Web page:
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Reply to TaylorUK
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DoingMyBest73: Imho, perhaps the activities director can assist him.
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Reply to Llamalover47
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I was a Power of Attorney to someone for many years. He was an intelligent man but no matter what anyone said or did, he made no attempt to make friends and socialize - with the exception of maybe two or three. He just did not know how or was no interested, who knows. Every human has a certain personality and what they call their basic needs and everyone can try until the cows come home to try to make them do something different - IT JUST WON'T WORK. They may want to do something but for what ever hidden reasons, they can't or won't. Don't try to push him - you will upset him and nothing will change. Perhaps he is just a natural loner. It takes work to maintain friendships and not all have the whatever to do that.
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Reply to Riley2166
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In time he may reach out to others. Sometimes it is hard to strike up a conversation with strangers.

In the AL near me, both the men and women have something to talk about, the residents who have passed.
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Reply to Cover99
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Yes, talk to the activities director. Where I live in an independent living facility, there are a few couples and even fewer men. The married men don't show up much...maybe for meals but not always for that! There is nothing here to appeal to men. The activities director is an ummarried young-ish woman with teen aged children who spends most of her time organizing things and spending time with the women residents. There is every kind of card and domino game imaginable plus Bingo a few times a week.

Perhaps someone (male) could set up a room for wood-working with tools provided for men who do not have their own and provide some easy projects that might interest men. The facility might set up snacks near a giant TV when major sports events are televised. Is there room for a horseshoe court outdoors? Is it possible to arrange some fishing outings nearby? I realize that men are often dependent on their wives for providing socialization and many are not at ease in situations where a lot of "talking" is involved. Even if men are more "introverted", there should be some activities available that can provide pleasant activities for them.
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Cover99 Oct 22, 2021
LOL at the activities director.
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I kind of believe that every person is built with differing needs for "me time" (alone time), "we time" (social interactions), and is either more the "come talk to me" type (more reserved) or the "I'll get the conversation started" type (outgoing). Seems your dad enjoys being with others but is more the reserved type. Usually, these folks enjoy being with others and having friendships but are hesitant to begin the friendship. He might enjoy activities with others that involve making or doing things where people casually talk to each other.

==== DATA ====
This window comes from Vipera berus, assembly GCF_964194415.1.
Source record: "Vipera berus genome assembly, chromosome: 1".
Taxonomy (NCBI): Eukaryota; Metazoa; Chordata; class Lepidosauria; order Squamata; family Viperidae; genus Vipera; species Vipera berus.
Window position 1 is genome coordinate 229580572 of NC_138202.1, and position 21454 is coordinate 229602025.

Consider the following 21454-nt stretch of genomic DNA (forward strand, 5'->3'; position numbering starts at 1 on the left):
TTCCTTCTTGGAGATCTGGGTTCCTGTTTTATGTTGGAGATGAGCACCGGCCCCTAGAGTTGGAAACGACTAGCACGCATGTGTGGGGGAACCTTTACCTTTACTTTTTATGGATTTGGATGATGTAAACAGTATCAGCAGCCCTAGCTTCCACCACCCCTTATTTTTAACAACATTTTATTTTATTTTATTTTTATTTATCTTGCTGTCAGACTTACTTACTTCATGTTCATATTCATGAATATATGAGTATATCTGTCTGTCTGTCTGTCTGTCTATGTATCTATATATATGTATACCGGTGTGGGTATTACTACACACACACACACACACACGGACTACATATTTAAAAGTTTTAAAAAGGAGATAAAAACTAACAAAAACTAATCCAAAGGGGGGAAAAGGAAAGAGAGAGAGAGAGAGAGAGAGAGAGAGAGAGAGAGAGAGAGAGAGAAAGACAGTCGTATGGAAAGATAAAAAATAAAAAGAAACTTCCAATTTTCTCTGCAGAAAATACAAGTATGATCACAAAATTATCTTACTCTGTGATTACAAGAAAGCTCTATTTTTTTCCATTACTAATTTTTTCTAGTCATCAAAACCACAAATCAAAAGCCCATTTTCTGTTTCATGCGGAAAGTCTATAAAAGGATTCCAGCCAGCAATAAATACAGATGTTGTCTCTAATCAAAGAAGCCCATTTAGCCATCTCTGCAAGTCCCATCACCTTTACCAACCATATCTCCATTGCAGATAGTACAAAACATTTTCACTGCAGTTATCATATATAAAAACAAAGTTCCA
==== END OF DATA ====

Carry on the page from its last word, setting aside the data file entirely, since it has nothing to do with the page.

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Reply to Taarna
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Maybe he doesn't WANT the drama of having people around him any more. Maybe it would remind him of your mom and he misses her. Ask him if he LIKES being alone. He might say YES. If so, leave it be. For me, personally, I USED to be gregarious and "make friends" (they weren't really friends, I am realizing, just acquaintances for whom I did more for them than they ever did for me.) Now, I'm retired, right? The ones I knew are dead or gone. With Covid, I am SAFER not being around people at all anyway, and I feel PEACEFUL for the first time in my life... ALONE. No DRAMA. I have enough medical issues that I have a job taking care of myself to stay alive, and I don't need anyone around me. Just to do things like take out the garbage, etc. I even have my groceries delivered to me. I will be 75 in November and, before, I had planned on a reunion birthday party. This year? 2021? I will NOT have a party. Mostly, fear of Covid spreading, and even though I was vaccinated, I could still get it, right? There is a VERY small percentage, but why take the risk? I will NOT be responsible for creating a Covid spreader event. By the way, at this time, patients in AL homes, etc. are not still DROPPING DEAD like flies, but still, it could happen. So, to summarize, 1. Don't worry about your dad taking on drama from other residents by trying to be their friend. 2. Most AL places have VOLUNTARY socialization, not forced, so you can ASK them what they do, but not tell them what to do. 3. I'm sorry for the loss of your mother. It seems like she was the "leader" in the family, and now she is gone.
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Reply to karenchaya